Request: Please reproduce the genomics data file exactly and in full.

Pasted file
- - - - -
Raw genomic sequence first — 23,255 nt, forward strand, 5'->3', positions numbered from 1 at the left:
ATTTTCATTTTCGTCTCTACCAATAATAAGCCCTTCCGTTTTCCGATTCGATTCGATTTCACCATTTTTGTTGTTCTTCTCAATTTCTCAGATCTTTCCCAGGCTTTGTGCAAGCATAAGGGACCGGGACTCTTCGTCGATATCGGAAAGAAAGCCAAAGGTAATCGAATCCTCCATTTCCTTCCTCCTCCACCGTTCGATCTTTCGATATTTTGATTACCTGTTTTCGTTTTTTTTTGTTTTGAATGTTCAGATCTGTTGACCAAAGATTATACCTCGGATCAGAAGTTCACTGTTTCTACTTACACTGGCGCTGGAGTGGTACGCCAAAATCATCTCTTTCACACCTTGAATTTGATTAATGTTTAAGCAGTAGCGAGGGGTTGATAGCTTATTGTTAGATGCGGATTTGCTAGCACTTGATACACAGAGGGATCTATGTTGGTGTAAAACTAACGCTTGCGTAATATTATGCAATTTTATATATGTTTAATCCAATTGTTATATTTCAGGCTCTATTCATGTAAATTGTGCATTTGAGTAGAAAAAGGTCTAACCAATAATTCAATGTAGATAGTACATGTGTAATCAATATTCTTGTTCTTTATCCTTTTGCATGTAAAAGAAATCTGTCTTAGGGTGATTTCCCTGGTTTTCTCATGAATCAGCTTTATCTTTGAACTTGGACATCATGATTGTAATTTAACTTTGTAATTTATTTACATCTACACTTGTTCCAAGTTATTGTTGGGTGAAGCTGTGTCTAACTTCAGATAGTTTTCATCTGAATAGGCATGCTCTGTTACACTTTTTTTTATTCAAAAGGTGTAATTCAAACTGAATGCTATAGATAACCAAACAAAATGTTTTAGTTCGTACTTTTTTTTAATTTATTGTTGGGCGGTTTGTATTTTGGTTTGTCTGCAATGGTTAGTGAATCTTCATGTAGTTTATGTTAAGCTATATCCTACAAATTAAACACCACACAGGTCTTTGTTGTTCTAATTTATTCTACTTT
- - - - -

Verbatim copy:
Raw genomic sequence first — 23,255 nt, forward strand, 5'->3', positions numbered from 1 at the left:
ATTTTCATTTTCGTCTCTACCAATAATAAGCCCTTCCGTTTTCCGATTCGATTCGATTTCACCATTTTTGTTGTTCTTCTCAATTTCTCAGATCTTTCCCAGGCTTTGTGCAAGCATAAGGGACCGGGACTCTTCGTCGATATCGGAAAGAAAGCCAAAGGTAATCGAATCCTCCATTTCCTTCCTCCTCCACCGTTCGATCTTTCGATATTTTGATTACCTGTTTTCGTTTTTTTTTGTTTTGAATGTTCAGATCTGTTGACCAAAGATTATACCTCGGATCAGAAGTTCACTGTTTCTACTTACACTGGCGCTGGAGTGGTACGCCAAAATCATCTCTTTCACACCTTGAATTTGATTAATGTTTAAGCAGTAGCGAGGGGTTGATAGCTTATTGTTAGATGCGGATTTGCTAGCACTTGATACACAGAGGGATCTATGTTGGTGTAAAACTAACGCTTGCGTAATATTATGCAATTTTATATATGTTTAATCCAATTGTTATATTTCAGGCTCTATTCATGTAAATTGTGCATTTGAGTAGAAAAAGGTCTAACCAATAATTCAATGTAGATAGTACATGTGTAATCAATATTCTTGTTCTTTATCCTTTTGCATGTAAAAGAAATCTGTCTTAGGGTGATTTCCCTGGTTTTCTCATGAATCAGCTTTATCTTTGAACTTGGACATCATGATTGTAATTTAACTTTGTAATTTATTTACATCTACACTTGTTCCAAGTTATTGTTGGGTGAAGCTGTGTCTAACTTCAGATAGTTTTCATCTGAATAGGCATGCTCTGTTACACTTTTTTTTATTCAAAAGGTGTAATTCAAACTGAATGCTATAGATAACCAAACAAAATGTTTTAGTTCGTACTTTTTTTTAATTTATTGTTGGGCGGTTTGTATTTTGGTTTGTCTGCAATGGTTAGTGAATCTTCATGTAGTTTATGTTAAGCTATATCCTACAAATTAAACACCACACAGGTCTTTGTTGTTCTAATTTATTCTACTTT